The first thing you need to do is pull up your historic map on your screen. Once this is accomplished now pull up google earth. Now click your google earth icon that will be at the bottom of your computer so we are back on the historic map. Make a mental note (the best you can) the general size of the map. Click your google earth icon again bringing it up and try to size it quickly to the size you think is close to the historic map, also moving google earth to roughly where you think the historic map reference you’re starting with is located. Click your google earth icon again to minimize it now take some kind of pointer and hold it on your first reference point on the old map. Once you have that hold it steady and click your google earth icon again to bring it up, now move your google earth map so that reference point is lined up. Click google icon again now place your pointer on the second reference point you’re going to use. Again, click your google earth icon to bring it up, now you can see what adjustments you need to make to google earth so those two points line up. You might have to zoom in or out, just keep playing with it and repeating the steps until you have them lined up perfectly. Repeat these steps for your third reference point until you have it perfect or as close to perfect as possible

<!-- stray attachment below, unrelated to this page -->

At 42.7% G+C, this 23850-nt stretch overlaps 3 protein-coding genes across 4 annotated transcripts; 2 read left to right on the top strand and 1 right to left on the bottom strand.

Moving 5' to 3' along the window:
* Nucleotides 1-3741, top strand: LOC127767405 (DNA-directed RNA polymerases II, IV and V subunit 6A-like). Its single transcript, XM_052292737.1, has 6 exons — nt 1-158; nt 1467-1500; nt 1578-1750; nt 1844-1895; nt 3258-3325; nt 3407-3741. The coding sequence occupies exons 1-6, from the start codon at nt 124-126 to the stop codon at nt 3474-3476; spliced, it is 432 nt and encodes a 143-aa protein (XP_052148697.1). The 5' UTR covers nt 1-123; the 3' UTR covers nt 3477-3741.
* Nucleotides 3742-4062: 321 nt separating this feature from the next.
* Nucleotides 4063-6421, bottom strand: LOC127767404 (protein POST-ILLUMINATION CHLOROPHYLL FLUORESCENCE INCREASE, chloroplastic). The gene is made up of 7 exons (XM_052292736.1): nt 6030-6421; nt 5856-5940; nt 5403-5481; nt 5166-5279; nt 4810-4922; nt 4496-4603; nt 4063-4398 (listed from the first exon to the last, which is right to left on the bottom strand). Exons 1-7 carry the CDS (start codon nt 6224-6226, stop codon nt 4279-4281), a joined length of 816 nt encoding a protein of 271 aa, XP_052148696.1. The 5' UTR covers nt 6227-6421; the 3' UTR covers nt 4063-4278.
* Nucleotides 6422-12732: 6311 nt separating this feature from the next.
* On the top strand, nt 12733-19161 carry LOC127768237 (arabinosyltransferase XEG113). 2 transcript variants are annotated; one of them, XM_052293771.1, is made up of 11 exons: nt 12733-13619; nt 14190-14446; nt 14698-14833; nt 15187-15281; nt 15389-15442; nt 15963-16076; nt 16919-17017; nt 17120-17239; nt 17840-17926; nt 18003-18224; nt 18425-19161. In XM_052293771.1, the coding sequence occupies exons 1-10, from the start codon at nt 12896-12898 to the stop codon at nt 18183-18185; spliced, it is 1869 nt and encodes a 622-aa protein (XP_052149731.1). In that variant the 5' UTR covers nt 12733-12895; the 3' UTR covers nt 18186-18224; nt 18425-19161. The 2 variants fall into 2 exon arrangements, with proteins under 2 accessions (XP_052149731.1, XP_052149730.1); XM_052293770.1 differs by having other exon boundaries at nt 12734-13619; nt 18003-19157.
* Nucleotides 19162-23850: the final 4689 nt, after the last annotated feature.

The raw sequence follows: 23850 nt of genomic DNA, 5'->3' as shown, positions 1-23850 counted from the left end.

(Above) I pull up the old map and use a pointer to hold my first reference point- I then click my google earth icon to pull up google earth